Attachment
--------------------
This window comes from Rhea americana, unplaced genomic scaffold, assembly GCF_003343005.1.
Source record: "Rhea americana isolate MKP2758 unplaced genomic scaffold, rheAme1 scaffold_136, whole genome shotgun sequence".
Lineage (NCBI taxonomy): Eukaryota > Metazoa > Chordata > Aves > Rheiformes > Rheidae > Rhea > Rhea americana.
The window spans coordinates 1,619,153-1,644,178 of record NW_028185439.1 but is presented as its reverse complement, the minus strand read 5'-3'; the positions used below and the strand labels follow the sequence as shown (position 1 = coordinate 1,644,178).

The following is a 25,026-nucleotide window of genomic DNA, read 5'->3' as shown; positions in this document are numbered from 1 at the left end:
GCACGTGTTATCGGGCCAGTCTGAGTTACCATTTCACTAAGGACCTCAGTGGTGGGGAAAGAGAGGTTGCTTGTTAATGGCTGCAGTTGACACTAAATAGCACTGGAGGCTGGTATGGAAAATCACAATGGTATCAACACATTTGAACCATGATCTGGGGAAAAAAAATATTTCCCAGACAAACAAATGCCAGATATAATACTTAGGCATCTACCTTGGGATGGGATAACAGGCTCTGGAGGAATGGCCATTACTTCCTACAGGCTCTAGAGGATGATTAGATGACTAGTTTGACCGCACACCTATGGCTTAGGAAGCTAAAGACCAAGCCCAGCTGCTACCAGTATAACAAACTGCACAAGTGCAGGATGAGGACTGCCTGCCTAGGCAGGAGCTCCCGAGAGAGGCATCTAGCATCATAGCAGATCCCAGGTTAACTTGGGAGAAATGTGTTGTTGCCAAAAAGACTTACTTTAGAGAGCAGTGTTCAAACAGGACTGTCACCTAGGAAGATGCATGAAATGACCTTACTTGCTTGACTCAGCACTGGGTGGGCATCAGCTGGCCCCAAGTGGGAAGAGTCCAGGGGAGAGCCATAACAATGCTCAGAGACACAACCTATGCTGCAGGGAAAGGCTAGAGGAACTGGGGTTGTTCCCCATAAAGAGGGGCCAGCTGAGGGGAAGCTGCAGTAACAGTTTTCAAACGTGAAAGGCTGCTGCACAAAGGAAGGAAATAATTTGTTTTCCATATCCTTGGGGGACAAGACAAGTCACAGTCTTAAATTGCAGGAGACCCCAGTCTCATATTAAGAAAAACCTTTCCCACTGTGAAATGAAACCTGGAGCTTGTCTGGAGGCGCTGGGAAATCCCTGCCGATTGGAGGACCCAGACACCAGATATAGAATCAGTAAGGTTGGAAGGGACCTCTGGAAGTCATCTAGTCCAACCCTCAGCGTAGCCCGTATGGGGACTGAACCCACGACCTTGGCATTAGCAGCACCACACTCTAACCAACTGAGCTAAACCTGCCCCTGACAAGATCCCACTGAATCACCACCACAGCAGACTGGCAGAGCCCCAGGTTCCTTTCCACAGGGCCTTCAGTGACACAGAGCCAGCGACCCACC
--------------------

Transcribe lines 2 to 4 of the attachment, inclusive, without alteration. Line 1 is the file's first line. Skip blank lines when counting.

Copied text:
Source record: "Rhea americana isolate MKP2758 unplaced genomic scaffold, rheAme1 scaffold_136, whole genome shotgun sequence".
Lineage (NCBI taxonomy): Eukaryota > Metazoa > Chordata > Aves > Rheiformes > Rheidae > Rhea > Rhea americana.
The window spans coordinates 1,619,153-1,644,178 of record NW_028185439.1 but is presented as its reverse complement, the minus strand read 5'-3'; the positions used below and the strand labels follow the sequence as shown (position 1 = coordinate 1,644,178).